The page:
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Re: Server Hardware Configuration

From: "Michael D(dot) Sofka" <sofkam(at)rpi(dot)edu>
To: pgsql-admin(at)postgresql(dot)org
Subject: Re: Server Hardware Configuration
Date: 2005-11-21 14:41:36
Message-ID: (view raw, whole thread or download thread mbox)
Lists: pgsql-admin
--On Saturday, November 19, 2005 12:15:46 AM +0000 John Jensen <jrj(at)ft(dot)fo> 

> What you describe is a real-time system. Does your
> requirements call for real-time performance ?
> Remember that performance from memory is much more
> expensive than disk i/o (at least up to a certain point).

No, we are not RT.  This is a good point.  Stability, reliability, and
reasonable response time are what we require.  It stores spam. We don't
want to go to heroic efforts to save the spam in the event of failure.
(We've been there, and don't want to do it again. :-)

> This is not exactly an optimum case for caching. I would
> suggest thinking really hard before going for an all memory
> solution. From what you write I would suggest a firm focus
> on disc i/o.


> I suggest looking at your current bottleneck first.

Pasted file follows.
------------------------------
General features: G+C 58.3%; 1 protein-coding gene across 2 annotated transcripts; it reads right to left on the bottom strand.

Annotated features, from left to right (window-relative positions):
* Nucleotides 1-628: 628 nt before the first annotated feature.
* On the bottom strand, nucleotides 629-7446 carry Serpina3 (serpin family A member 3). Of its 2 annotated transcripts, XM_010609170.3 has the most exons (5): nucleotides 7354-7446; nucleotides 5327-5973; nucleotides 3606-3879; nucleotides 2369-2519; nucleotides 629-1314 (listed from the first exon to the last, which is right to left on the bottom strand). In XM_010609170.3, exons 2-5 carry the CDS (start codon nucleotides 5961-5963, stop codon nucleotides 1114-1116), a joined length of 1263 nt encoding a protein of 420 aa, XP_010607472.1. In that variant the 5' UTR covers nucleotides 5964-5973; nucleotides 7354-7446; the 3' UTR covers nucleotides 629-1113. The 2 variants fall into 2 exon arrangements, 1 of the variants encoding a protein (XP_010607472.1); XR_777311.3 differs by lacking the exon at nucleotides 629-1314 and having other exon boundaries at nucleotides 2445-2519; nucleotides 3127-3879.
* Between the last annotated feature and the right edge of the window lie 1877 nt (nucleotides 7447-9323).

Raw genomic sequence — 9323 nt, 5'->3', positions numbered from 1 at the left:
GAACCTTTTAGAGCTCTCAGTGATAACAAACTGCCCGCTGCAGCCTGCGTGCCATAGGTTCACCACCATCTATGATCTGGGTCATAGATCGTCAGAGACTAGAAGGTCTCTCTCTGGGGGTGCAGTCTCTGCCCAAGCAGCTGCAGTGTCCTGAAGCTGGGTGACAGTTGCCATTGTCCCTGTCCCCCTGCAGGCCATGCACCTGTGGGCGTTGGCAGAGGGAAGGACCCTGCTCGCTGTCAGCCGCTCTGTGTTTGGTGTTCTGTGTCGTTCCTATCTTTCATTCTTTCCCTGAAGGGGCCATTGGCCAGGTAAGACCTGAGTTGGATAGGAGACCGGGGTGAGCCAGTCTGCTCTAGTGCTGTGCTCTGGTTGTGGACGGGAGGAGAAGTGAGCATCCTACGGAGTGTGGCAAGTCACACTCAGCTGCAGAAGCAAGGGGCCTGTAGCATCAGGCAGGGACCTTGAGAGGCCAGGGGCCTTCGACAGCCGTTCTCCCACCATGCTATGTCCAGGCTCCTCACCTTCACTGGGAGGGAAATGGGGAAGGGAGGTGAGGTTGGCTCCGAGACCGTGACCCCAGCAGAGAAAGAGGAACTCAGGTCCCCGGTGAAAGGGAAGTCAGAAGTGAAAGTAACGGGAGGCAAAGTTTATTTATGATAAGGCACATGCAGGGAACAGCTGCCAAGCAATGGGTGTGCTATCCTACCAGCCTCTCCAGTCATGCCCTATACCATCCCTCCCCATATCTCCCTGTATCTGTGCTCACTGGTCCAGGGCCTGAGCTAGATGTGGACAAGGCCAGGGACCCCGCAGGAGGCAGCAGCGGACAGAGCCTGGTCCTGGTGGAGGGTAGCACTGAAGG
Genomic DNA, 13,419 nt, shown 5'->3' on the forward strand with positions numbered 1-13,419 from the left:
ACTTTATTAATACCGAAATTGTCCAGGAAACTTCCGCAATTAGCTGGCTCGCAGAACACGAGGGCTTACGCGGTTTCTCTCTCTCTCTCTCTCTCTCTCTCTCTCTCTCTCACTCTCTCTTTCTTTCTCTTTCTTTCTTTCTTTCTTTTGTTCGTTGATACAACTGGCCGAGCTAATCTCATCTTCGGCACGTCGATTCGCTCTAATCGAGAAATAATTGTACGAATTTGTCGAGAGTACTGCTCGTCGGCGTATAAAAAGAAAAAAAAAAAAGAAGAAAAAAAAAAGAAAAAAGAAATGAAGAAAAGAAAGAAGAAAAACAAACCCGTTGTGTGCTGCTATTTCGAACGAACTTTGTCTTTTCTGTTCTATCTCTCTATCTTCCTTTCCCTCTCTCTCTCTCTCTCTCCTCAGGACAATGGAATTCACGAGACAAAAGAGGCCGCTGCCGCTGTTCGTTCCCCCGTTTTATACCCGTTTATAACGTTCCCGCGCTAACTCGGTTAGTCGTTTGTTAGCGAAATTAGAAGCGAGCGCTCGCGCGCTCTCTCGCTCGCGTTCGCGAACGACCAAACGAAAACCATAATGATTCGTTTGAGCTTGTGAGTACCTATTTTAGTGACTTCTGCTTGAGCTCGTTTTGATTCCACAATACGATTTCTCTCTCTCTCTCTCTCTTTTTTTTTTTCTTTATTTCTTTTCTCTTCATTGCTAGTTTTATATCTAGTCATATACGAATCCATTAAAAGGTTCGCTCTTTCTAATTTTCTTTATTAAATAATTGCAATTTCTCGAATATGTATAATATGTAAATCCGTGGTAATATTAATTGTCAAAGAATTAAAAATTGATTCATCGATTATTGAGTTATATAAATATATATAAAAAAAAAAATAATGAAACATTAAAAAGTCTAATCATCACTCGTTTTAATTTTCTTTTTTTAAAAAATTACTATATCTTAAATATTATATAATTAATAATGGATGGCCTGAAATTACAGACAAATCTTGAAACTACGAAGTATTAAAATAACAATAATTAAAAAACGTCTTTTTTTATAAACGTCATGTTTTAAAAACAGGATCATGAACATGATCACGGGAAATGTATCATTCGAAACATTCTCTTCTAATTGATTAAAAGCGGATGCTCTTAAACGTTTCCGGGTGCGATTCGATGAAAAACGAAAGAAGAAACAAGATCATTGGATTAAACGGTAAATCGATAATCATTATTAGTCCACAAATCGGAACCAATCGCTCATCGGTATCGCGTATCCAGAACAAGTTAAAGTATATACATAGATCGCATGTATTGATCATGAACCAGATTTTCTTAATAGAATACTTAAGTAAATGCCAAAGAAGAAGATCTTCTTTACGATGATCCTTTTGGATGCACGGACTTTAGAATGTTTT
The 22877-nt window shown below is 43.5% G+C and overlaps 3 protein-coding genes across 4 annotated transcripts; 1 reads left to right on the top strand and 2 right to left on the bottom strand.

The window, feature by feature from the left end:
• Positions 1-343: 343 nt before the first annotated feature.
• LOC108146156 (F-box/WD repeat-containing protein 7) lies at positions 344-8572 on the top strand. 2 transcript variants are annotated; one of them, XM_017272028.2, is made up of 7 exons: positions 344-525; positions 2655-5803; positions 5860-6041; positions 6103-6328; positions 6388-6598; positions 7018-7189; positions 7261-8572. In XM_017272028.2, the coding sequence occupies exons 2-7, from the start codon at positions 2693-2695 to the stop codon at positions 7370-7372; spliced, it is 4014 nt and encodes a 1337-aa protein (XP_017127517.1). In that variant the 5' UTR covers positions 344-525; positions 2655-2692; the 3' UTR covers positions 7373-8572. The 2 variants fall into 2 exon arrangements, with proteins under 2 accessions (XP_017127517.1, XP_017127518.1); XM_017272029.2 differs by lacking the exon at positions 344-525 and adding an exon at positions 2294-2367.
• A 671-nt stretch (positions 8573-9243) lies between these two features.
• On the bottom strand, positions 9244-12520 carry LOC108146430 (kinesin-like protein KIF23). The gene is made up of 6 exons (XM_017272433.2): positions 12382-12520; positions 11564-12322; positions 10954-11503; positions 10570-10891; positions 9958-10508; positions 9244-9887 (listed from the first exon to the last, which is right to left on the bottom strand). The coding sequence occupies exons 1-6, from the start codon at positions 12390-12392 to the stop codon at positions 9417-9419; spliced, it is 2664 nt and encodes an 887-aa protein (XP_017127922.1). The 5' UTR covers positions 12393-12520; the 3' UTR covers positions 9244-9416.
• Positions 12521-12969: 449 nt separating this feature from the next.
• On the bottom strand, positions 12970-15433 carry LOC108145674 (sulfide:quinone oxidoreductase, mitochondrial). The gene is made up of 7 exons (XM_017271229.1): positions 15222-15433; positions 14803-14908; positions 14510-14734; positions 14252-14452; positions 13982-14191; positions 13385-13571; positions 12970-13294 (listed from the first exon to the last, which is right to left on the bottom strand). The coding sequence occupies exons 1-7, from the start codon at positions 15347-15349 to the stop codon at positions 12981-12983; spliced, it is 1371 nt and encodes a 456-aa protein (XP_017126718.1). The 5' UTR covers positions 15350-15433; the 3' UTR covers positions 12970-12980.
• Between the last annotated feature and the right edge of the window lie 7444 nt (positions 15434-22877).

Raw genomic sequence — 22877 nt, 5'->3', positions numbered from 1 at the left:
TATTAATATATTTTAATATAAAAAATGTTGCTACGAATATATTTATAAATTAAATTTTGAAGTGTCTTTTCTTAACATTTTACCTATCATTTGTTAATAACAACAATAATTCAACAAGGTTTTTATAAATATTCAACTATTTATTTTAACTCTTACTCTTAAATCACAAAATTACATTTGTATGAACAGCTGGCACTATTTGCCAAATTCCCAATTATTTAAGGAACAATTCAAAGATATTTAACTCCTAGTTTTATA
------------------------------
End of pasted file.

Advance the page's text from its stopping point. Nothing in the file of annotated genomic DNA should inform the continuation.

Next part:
> It's likely to be the most cost-efficient route out.

I/O is our bottleneck.  The machine is not CPU loaded.  And, in fact,
our current performance is good.  The machine upgrade is planned with a
service upgrade.  Current hardware is old, and so getting more expensive
to support.  We also anticipate service growth (read, more spam), and
so are planning accordingly.

> Good luck in your quest for "bang per buck" ;-)

Thank You,

--On Sunday, November 20, 2005 11:53:37 AM -0600 "Jim C. Nasby" 
<jnasby(at)pervasive(dot)com> wrote:

> Two general comments: most people find that Opterons perform much better
> than Xeons. With some versions of PostgreSQL, the difference is over
> 50%.

Interesting.  Alas, Opteron is not a choice. :-(

> RAID5 generally doesn't make for a fast database. The problem is that
> there is a huge amount of overhead everytime you go to write something
> out to a RAID5 array. With careful tuning of the background writer you
> might be able to avoid some of that penalty, though your read
> performance will likely still be affected by the write overhead.

We've had experience with RAID 5, and RAID 1+0 on various servers.  We
always use RAID with battery backed RAM, which greatly improves RAID 5
performance.  RAID 1+0 is always faster, but cost is always an issue.

> BTW, -performance is a better list for info about this. If you look in
> the archives you'll be able to read a lot of threads from people seeking
> hardware advice.

Thank you, I'll look there.


Michael D. Sofka              sofkam(at)rpi(dot)edu
C&CT Sr. Systems Programmer    Email, TeX, epistemology.
Rensselaer Polytechnic Institute, Troy, NY.


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